Bread is one of the oldest recipes known to man, and has been in use for at least several thousand years. It is unknown at what point rye bread came into being, but rye grain was introduced in about 500 CE when the Danes and the Saxons settled in Britain. This bread is made either entirely or partially with rye flour, and traditionally has a dark color, although many lighter varieties of light-colored rye have become common.
Pure rye bread contains only rye flour, without any wheat. It can be made with either of two types of rye flour: light or dark. The color depends on the amount of bran left in the flour once the grain has been milled. Rye bread is traditionally baked for a long period of time in a covered tin.
The rye grain itself is closely related to wheat, which is one reason why it lends itself so well to being made into bread. It grows very well in colder, northern climates such as those found in Russia and Northern Europe, making rye bread a common staple food of these areas. Care must be taken to prevent infection of rye fields by the ergot fungus, to which rye is very susceptible. When this fungus is eaten by humans, it can cause serious medical conditions, including hallucinations and convulsions.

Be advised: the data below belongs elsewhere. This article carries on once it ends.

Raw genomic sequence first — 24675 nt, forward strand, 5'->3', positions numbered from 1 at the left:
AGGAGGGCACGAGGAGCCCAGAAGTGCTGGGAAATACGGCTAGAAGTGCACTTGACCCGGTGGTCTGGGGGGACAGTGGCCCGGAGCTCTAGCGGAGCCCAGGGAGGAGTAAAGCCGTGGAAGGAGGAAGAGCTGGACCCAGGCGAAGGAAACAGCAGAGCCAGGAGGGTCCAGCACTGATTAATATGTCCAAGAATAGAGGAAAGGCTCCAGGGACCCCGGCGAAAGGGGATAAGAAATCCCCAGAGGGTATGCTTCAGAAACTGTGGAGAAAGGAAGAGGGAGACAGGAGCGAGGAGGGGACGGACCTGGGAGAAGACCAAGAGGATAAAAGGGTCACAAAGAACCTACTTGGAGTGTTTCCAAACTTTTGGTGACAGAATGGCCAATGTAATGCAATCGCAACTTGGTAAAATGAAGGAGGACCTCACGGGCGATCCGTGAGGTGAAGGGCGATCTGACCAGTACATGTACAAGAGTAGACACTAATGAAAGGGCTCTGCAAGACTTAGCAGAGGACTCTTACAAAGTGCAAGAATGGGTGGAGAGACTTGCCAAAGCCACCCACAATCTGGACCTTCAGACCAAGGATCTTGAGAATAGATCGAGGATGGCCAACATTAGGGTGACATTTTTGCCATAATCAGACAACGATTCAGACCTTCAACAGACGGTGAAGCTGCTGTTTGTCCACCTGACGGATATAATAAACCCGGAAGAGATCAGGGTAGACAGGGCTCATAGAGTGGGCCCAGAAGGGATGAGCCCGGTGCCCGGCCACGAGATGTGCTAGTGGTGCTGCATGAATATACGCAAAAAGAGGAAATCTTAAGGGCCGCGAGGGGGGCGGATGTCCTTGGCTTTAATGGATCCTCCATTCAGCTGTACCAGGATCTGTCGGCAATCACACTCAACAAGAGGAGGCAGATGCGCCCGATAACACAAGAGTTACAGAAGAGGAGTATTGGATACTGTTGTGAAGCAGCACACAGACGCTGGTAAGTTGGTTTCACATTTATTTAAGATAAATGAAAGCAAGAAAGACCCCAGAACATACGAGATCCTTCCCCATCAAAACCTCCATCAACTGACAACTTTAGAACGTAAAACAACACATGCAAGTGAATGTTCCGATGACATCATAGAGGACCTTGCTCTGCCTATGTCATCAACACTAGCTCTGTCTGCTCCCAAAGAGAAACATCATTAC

A simple bread using just rye flour does not rise as high as wheat bread, but is significantly moister and remains fresh for longer, up to a period of months. This attribute makes the bread a popular choice for storage rations on long outdoor trips. In these circumstances, the bread is sliced very thinly because of its high density, and is sometimes sold pre-sliced in this way.
It is also common to combine rye with other grains and seeds. For example, in the United States, “rye bread” almost always refers to a bread that is a wheat-rye mix. This type of bread is given its strong and recognizable flavor from the presence of caraway seeds which are baked into it. The caraway seed is given this flavor by the oils present in it, making it a common spice in other recipes as well.
Rye bread in the U.S. is closely associated with Jewish-American cuisine, particularly the delicatessen. It is frequently used in sandwiches with salted meats such as pastrami and corned beef. This type of rye originally came from Eastern Europe, including some Russian varieties. It is also related to some Scandinavian breads which are made with spices like fennel and cardamom, and are common for use on special occasions.